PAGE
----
<DOM Element: a at 7033280>
<DOM Text node "
<DOM Element: b at 7051088>
<DOM Text node "
<DOM Element: c at 7053696>
<DOM Text node "
>>> d.documentElement.childNodes[3].attributes.items()
[(u'data', u'more data')]

There are several things to notice about the Python session above.

  1. The "document element," named root in the example, contains three ordered subelement nodes, named a, b, and c.

  2. Whitespace is preserved within elements. Therefore the spaces and newlines that come between the subelements make up several text nodes. Text and subelements can intermix, each potentially meaningful. Spacing in XML documents is significant, but it is nonetheless also often used for visual clarity (as above).

  3. The example contains an XML declaration, <?xml...?>, which is optional but generally included.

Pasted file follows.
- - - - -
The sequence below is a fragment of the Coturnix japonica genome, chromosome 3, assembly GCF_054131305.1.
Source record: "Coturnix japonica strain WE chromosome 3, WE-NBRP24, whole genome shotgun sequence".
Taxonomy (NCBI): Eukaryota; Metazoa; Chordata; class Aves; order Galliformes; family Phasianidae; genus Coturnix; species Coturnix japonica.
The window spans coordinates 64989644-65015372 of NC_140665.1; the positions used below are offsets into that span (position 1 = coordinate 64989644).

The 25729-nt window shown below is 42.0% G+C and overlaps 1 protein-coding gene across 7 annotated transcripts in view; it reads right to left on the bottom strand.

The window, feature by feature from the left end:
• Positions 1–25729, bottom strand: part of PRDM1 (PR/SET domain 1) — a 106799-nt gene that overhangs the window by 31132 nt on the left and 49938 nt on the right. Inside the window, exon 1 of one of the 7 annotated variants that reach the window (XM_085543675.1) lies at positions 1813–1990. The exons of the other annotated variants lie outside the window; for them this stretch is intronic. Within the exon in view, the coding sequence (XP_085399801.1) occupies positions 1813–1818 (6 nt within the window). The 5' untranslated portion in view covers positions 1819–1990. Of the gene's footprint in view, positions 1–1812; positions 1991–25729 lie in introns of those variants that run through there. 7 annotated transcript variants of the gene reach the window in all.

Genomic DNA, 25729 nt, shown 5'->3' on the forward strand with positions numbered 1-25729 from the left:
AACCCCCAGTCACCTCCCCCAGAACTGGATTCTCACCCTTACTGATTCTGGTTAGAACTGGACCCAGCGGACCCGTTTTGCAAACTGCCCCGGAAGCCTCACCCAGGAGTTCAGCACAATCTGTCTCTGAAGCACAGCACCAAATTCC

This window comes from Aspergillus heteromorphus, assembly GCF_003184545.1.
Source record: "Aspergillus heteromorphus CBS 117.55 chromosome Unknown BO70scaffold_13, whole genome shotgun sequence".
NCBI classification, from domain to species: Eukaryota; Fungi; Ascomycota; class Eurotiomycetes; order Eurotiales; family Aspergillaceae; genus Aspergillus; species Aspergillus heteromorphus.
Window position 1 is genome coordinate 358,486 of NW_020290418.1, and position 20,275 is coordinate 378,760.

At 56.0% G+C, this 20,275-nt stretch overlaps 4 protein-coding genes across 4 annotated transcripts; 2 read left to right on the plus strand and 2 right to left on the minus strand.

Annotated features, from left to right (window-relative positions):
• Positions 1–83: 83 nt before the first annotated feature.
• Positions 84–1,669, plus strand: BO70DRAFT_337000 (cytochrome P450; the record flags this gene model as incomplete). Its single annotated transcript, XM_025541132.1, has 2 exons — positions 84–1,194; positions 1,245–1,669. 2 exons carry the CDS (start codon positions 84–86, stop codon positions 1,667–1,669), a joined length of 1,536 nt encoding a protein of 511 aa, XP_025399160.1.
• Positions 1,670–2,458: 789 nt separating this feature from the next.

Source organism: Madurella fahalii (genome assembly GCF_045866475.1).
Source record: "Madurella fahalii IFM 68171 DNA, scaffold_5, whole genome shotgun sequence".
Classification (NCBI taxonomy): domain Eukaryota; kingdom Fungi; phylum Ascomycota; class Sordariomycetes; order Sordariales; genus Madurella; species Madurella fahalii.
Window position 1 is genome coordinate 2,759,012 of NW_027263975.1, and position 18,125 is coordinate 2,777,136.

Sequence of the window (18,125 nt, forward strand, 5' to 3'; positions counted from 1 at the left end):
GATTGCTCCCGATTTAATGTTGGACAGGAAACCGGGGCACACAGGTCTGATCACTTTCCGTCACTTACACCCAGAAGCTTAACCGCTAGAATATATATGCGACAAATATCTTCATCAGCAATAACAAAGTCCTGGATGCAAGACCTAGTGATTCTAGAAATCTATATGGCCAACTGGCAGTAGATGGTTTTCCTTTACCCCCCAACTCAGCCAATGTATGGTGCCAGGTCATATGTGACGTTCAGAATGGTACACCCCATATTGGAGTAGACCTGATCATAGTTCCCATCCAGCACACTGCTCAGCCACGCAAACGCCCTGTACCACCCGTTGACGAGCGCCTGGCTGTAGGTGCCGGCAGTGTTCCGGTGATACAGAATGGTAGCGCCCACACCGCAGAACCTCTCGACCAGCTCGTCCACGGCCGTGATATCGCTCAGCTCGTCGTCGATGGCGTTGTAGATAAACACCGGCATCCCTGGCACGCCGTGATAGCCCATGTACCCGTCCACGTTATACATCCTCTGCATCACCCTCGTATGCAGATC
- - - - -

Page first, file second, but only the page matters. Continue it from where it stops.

4. Any given element may contain attributes and subelements and text data.


Besides regular elements and text nodes, XML documents can contain several kinds of "special" nodes. Comments are common and useful, especially in documents intended to be hand edited at some point (or even potentially). Processing instructions may indicate how a document is to be handled. Document type declarations may indicate expected validity rules for where elements and attributes may occur. A special type of node called CDATA lets you embed mini-XML documents or other special codes inside of other XML documents, while leaving markup untouched. Examples of each of these forms look like:

<?xml version="1.0" ?>
<!DOCTYPE root SYSTEM "sometype.dtd">
<!-- This is a comment -->
This is text data inside the &lt;root&gt; element
<![CDATA[Embedded (not well-formed) XML: